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How to Cook with Ghee and Why You Should

Wondering how to use ghee? Here's everything you need to know.

The wellness world has been praising ghee as a super-fat that's healthier to cook with than coconut oil, butter, and even olive oil. You can find ghee for sale at grocery stores, health food stores, and even in to-go beverages like Bullet Proof coffee. Why exactly is everyone cooking with ghee and even stirring a spoonful of this better-than-butter fat into their morning coffee?

Ghee is often called liquid gold. It's been used for centuries in Indian cuisine and Ayurvedic cooking and has recently become one of the latest health trends. It's boasted as better than butter for cooking and used in place of creamer for coffee because it's full of nutrients and healthy fats. It also just tastes better.

What exactly is the difference between ghee and regular butter?

Ghee is clarified butter with its milk solids intact, that's toasted and then skimmed so only the fat remains. It's essential simmered buttered, and it's easy to make yourself at home. As the butter simmers, the milk solids separate from the oil and the water gets evaporated out. After simmering the butter for about 15 minutes, remove the milk solids with a spoon and what remains is ghee. It has a nuttier, sweeter taste than regular butter that adds great flavor to a wide variety of recipes.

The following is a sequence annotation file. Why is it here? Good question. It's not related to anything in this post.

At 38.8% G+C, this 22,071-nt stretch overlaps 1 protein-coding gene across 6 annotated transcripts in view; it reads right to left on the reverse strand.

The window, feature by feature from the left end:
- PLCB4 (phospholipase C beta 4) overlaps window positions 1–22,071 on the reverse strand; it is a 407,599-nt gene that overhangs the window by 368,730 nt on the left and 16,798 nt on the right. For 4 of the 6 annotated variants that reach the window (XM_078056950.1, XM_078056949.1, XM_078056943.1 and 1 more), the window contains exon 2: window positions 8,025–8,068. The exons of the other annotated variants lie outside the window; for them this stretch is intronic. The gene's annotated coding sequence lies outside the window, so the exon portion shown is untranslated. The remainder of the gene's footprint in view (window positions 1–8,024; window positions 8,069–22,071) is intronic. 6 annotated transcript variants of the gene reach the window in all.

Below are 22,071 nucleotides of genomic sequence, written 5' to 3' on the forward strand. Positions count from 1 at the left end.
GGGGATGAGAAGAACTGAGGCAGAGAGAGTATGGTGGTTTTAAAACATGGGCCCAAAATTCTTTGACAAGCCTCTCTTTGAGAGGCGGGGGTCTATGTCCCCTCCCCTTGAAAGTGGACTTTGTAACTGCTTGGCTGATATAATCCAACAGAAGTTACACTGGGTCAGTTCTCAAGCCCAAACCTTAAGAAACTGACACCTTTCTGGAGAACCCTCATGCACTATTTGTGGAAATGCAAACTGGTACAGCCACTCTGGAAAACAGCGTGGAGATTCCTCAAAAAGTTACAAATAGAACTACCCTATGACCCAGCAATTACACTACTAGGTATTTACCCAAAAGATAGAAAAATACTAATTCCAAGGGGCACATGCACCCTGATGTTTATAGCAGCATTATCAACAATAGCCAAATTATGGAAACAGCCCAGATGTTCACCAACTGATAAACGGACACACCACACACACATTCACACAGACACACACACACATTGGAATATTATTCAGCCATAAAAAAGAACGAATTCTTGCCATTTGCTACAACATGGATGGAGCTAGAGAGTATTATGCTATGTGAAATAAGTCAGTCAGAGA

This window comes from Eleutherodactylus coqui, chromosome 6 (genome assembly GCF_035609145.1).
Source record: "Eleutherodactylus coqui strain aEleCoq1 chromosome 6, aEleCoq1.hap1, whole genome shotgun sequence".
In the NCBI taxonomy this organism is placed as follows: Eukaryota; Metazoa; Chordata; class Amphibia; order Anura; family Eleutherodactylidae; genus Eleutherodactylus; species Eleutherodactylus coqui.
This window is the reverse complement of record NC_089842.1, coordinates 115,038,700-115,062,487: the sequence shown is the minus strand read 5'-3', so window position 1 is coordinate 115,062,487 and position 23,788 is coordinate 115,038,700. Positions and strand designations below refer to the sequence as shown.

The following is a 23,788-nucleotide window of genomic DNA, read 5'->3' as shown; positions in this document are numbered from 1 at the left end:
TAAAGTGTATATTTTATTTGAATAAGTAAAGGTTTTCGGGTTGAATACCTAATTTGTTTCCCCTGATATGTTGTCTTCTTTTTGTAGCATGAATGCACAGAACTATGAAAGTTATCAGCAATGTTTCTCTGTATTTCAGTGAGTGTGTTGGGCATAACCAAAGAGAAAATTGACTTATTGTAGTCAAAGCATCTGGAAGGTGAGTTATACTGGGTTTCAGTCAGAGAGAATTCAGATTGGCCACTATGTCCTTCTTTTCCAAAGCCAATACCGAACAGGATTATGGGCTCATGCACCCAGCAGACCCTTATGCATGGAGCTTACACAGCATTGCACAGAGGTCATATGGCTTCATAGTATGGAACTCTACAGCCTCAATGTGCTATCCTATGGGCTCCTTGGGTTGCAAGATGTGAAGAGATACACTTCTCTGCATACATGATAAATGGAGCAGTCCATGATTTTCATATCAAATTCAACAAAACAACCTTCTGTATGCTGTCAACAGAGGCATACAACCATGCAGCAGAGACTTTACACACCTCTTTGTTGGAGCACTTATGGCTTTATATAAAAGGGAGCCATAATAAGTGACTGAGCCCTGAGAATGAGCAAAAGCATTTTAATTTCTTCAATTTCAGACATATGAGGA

Because ghee is clarified lactose intolerant people can enjoy it too. It's casein and lactose-free.

When ghee is made with organic, grass-fed butter, it's also rich in fat-soluble vitamins like vitamins K, E, and A. It's high in fatty acids that are known to be good for weight loss and even preventing cancer. Some studies have shown that ghee can help boost your metabolism and promote good gut bacteria.

Ghee is more expensive than butter, but it's worth it. The flavor is better and the health benefits are superior. It also has a long shelf and doesn't have to be refrigerated. Because all of the water is evaporated out, bacteria can't grow, making it safe to leave out on your kitchen counters.

Cooking with Ghee is easy.

Because it has a higher smoking point than butter, it's ideal for use in stir-fries and sautés. You can smoother ghee on baked potatoes, lobster, and bread. The nutty flavor is delicious.

Ghee also adds flavor and creaminess to hot turmeric lattes and coffee. You can use it to fry your eggs, make a grilled cheese without smoking up your kitchen, and for searing meat. Ghee is extremely versatile and can be used for most recipes that call for other kinds of butter or oil.

You can even bake with ghee. But be prepared to have your baked goods turn out a little crispier than usual. If you're looking for a soft, flaky pie crust or bread, I'd stick with regular butter.

Try using ghee to make this immune boosting, adaptogenic, roasted cauliflower soup by Wu Haus:

Cauliflower Soup with Ghee RecipeWu Haus

Or use it to make these overnight oats with cashews, seeds, and turmeric by Bon Appetit:

Overnight Oat Ghee RecipeBon Appetit

Looking for dairy free butter alternatives? Here are the best butter substitutes.